Class relations in United States during the late 19th and early 20th century Class Identity in America

The Class relations in United States during the late 19th and early 20th century

Class Identity in America

Defining our terms: Class versus Wealth

American definitions of class

Identifying upper, middle, and lower class

Gender roles defined by class: Masculinity, Manliness, and Femininity

Conceptualizing the ?American Dream?

Is the ?American Dream? gender biased?

Definitions of wealth




Mechanisms of controlling wealth

Business: Consumerism and Marketing

Government: Regulation, taxation, and protection

Workers: Unionization and labor rights

Image as cultural control

Identifying a criminal class

The Civil War was fought over wealth

Analyzing the Civil War as a class based conflict

Competing definition of wealth

Regulating the plantation complex

Urban working class versus slavery

Wartime economies

Northern development and expansion

Mass production and the military industrial complex

Innovation and technology: New weapons of war

Urban working class identity: The case of the New York Draft Riots

Southern Wartime industry

New Industrial centers

Women and the war effort

Southern innovators: ?Creative Minds in Desperate Times?

Planning for an economic reconstruction

Federal Occupation and Military Governors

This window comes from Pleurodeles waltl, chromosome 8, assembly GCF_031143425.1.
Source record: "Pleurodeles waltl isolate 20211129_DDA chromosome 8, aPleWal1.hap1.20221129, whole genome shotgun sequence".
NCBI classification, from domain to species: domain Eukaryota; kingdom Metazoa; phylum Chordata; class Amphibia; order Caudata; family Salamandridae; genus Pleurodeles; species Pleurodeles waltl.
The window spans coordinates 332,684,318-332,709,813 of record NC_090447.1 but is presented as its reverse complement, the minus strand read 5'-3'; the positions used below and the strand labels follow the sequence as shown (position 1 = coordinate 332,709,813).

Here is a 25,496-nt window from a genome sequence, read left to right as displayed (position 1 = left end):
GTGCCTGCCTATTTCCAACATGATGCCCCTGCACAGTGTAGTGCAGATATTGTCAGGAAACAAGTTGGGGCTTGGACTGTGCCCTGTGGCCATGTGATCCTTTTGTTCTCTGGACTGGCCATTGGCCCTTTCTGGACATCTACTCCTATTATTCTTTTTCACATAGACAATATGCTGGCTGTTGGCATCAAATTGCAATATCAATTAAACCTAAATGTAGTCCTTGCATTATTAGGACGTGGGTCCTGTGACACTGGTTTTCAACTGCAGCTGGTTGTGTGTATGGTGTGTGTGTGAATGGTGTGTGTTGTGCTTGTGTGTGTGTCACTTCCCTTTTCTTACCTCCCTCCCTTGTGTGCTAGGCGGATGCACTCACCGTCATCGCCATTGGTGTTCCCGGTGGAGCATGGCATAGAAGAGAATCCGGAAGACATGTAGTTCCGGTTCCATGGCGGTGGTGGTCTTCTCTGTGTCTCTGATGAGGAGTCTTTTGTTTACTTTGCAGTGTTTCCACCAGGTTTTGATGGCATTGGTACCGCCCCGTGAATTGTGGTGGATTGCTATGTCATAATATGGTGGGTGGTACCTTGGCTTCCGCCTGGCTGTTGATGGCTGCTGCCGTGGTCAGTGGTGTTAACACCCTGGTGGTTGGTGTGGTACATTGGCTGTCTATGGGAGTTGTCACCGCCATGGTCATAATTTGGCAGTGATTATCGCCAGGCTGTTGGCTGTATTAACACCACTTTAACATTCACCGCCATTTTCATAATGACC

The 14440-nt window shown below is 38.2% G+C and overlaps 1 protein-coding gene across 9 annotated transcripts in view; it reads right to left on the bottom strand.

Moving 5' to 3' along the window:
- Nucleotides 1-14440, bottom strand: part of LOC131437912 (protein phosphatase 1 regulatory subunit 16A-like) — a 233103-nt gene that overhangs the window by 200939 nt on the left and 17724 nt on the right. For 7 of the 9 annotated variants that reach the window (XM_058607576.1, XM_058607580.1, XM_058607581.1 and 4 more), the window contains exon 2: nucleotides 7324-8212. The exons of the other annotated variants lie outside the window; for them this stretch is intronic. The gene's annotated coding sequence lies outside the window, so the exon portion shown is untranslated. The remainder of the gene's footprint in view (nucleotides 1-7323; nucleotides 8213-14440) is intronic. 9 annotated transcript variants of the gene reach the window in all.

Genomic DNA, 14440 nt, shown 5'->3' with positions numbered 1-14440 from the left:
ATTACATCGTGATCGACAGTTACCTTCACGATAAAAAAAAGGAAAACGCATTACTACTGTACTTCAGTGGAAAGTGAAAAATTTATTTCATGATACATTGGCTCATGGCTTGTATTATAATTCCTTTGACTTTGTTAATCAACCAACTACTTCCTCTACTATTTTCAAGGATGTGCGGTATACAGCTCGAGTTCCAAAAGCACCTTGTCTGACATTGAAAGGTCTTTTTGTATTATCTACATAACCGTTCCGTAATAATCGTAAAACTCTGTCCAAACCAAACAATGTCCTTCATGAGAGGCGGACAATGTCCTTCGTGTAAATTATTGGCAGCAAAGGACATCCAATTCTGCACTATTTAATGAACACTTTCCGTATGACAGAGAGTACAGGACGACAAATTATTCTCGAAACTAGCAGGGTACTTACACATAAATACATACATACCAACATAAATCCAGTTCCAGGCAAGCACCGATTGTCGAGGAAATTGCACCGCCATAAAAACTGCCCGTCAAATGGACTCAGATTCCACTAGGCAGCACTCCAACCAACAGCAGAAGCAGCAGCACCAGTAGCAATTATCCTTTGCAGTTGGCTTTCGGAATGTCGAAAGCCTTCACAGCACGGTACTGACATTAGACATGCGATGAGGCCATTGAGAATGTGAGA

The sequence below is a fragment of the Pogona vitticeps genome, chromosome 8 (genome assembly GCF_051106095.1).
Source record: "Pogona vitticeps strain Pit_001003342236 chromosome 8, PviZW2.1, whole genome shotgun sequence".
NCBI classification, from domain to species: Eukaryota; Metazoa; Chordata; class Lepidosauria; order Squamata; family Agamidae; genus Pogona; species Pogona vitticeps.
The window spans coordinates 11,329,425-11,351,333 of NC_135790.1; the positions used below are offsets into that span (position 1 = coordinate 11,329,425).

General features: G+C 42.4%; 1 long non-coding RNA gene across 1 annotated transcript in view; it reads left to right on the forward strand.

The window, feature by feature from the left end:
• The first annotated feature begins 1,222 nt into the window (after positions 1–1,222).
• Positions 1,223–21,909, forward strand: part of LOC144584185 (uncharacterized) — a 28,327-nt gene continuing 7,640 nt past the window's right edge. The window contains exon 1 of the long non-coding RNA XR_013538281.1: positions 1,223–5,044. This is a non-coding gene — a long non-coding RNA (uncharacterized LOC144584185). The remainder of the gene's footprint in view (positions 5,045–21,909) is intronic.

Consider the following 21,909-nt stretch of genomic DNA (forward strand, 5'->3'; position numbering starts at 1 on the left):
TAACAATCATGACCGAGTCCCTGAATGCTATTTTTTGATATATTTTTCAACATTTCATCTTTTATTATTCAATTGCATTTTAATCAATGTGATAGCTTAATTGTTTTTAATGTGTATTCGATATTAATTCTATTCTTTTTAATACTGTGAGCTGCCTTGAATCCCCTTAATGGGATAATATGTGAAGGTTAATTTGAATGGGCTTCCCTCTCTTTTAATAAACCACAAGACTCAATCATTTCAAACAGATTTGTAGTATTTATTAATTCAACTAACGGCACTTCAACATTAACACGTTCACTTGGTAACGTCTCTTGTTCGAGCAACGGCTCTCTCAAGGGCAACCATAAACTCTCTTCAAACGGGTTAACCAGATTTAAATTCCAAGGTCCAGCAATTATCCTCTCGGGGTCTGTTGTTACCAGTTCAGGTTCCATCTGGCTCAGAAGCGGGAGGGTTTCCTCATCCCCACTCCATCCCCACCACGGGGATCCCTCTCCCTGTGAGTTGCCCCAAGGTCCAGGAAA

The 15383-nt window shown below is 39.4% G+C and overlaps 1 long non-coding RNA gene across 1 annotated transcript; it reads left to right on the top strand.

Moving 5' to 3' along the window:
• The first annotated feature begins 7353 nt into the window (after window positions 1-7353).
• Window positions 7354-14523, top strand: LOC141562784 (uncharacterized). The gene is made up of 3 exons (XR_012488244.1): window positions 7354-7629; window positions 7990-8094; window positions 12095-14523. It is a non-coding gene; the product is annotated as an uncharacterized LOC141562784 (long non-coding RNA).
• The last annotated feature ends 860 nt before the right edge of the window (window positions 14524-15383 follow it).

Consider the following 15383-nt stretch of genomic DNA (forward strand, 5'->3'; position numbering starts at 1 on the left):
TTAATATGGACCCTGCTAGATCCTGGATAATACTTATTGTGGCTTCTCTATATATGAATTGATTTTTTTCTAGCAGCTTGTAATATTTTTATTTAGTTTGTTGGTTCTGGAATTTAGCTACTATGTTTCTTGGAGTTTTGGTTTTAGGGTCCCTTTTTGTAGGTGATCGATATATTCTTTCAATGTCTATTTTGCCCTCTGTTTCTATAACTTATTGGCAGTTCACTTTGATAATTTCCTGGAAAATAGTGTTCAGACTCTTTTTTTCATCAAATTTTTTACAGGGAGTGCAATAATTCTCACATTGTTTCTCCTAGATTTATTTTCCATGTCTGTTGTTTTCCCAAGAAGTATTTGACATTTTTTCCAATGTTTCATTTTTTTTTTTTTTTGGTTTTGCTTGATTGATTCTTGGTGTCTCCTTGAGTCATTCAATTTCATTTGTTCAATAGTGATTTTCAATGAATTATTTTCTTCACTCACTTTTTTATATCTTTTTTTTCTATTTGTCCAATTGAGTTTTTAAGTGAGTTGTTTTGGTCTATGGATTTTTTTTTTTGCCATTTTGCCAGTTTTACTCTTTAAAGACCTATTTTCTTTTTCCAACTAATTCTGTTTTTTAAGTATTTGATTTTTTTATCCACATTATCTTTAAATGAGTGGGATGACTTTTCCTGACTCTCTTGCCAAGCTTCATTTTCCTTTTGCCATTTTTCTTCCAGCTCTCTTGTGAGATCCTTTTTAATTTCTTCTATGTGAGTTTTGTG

Restoration of the South

The Five Military Districts and contracting reconstruction

Carpetbaggers: The northern economic invasion

Southern response

Ulysses S. Grant selling the South

Ku Klux Klan defends the traditional South

Criminal elements amidst the chaos: The Jesse James Gang versus U.S. Marshalls

Identifying a ?Scalawag?

The Freedmen”s Bureau: Making freedmen American workers

The promise of ?40 Acres and a Mule? versus reality of sharecropping

Key Terms

New York draft riots



Ku Klux Klan

Freedmen”s Bureau

?40 Acres and a Mule?

Ulysses S. Grant

Rutherford B. Hayes

James Longstreet

Jubal Early

Robert E. Lee

Jesse James Gang

The Gilded Age

Creating ?Big Business?: Themes of Industrial America

Post Civil War industrialization

Government and business

Labor and industry: Laissez-faire, Social Darwinism and Positivism

Meet the cast

Jay Gould: Land speculation and the Railroad Tycoon

What did the railroad mean for Americans?

Government support

Revolutionizing labor

Andrew Carnegie: Owning the means of production through vertical integration

Technology and innovation: The Bessemer process

Immigrant wealth

?Gospel of Wealth?

John D. Rockefeller: Limiting enterprise through horizontal monopoly

Establishing a ?standard?

Trusts and holding companies

J. P. Morgan: Keeping the American economy in trust

America”s new banking

Financial monopolies

Pinkerton National Detective Agency versus Wild Bunch

Government as a big business

Conflicts of Interest?

Sectional Politics

Party Politics